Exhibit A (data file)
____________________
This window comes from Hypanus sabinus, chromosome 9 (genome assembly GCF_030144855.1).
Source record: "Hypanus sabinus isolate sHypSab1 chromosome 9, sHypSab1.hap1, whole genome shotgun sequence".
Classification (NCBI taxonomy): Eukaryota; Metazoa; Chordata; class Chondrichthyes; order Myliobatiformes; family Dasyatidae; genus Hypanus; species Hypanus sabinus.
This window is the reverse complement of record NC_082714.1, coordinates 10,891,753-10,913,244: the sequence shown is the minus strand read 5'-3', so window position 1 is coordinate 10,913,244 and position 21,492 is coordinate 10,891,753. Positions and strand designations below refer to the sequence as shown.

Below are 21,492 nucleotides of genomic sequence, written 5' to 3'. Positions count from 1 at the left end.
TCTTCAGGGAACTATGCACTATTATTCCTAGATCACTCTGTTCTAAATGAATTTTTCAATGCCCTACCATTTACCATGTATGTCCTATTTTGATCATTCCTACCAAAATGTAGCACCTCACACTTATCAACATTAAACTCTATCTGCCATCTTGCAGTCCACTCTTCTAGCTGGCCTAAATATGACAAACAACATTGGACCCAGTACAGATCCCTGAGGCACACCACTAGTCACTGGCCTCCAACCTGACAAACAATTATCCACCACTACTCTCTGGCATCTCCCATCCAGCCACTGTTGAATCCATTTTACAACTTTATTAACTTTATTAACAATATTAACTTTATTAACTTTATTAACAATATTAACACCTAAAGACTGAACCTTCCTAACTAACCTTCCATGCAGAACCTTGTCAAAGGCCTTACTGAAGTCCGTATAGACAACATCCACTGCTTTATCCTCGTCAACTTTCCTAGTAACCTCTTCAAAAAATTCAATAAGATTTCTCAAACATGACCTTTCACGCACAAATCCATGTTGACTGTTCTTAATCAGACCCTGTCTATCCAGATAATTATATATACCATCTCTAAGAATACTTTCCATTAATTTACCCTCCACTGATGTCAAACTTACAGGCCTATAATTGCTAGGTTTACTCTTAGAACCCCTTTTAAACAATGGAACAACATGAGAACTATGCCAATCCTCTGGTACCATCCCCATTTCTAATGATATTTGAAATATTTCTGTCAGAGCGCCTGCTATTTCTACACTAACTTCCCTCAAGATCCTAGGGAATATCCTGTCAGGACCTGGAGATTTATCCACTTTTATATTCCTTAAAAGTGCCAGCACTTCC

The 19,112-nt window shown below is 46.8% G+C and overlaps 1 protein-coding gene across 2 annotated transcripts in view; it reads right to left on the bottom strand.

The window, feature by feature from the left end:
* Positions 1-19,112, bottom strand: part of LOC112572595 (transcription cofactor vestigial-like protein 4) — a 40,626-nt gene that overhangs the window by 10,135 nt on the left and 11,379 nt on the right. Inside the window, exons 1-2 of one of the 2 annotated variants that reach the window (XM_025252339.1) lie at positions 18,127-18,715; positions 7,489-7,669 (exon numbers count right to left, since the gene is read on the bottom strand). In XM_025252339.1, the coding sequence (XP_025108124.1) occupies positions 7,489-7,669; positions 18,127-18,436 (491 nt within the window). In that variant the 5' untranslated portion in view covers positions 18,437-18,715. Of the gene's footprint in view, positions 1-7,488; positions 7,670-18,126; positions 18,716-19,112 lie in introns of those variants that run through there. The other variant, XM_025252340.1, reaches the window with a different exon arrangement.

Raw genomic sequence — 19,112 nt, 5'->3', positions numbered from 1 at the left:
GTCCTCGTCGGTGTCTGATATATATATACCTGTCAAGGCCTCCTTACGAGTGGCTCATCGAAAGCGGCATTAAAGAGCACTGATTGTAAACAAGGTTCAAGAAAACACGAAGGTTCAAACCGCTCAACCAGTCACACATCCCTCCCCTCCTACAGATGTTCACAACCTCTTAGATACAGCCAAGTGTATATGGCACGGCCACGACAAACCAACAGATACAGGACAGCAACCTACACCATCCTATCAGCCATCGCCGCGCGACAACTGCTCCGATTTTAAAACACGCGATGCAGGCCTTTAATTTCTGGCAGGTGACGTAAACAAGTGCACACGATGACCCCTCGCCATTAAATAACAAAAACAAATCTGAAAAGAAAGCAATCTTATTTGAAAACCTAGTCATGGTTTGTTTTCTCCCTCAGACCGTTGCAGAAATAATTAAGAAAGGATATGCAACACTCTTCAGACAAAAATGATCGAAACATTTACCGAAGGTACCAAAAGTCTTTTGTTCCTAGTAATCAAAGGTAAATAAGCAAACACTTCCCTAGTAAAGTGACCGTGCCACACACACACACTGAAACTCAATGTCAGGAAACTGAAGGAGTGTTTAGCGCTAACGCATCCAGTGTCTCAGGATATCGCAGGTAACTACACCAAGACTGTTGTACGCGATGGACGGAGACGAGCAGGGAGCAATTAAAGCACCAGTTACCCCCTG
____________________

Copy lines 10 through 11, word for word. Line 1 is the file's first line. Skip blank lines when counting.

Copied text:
Raw genomic sequence — 19,112 nt, 5'->3', positions numbered from 1 at the left:
GTCCTCGTCGGTGTCTGATATATATATACCTGTCAAGGCCTCCTTACGAGTGGCTCATCGAAAGCGGCATTAAAGAGCACTGATTGTAAACAAGGTTCAAGAAAACACGAAGGTTCAAACCGCTCAACCAGTCACACATCCCTCCCCTCCTACAGATGTTCACAACCTCTTAGATACAGCCAAGTGTATATGGCACGGCCACGACAAACCAACAGATACAGGACAGCAACCTACACCATCCTATCAGCCATCGCCGCGCGACAACTGCTCCGATTTTAAAACACGCGATGCAGGCCTTTAATTTCTGGCAGGTGACGTAAACAAGTGCACACGATGACCCCTCGCCATTAAATAACAAAAACAAATCTGAAAAGAAAGCAATCTTATTTGAAAACCTAGTCATGGTTTGTTTTCTCCCTCAGACCGTTGCAGAAATAATTAAGAAAGGATATGCAACACTCTTCAGACAAAAATGATCGAAACATTTACCGAAGGTACCAAAAGTCTTTTGTTCCTAGTAATCAAAGGTAAATAAGCAAACACTTCCCTAGTAAAGTGACCGTGCCACACACACACACTGAAACTCAATGTCAGGAAACTGAAGGAGTGTTTAGCGCTAACGCATCCAGTGTCTCAGGATATCGCAGGTAACTACACCAAGACTGTTGTACGCGATGGACGGAGACGAGCAGGGAGCAATTAAAGCACCAGTTACCCCCTG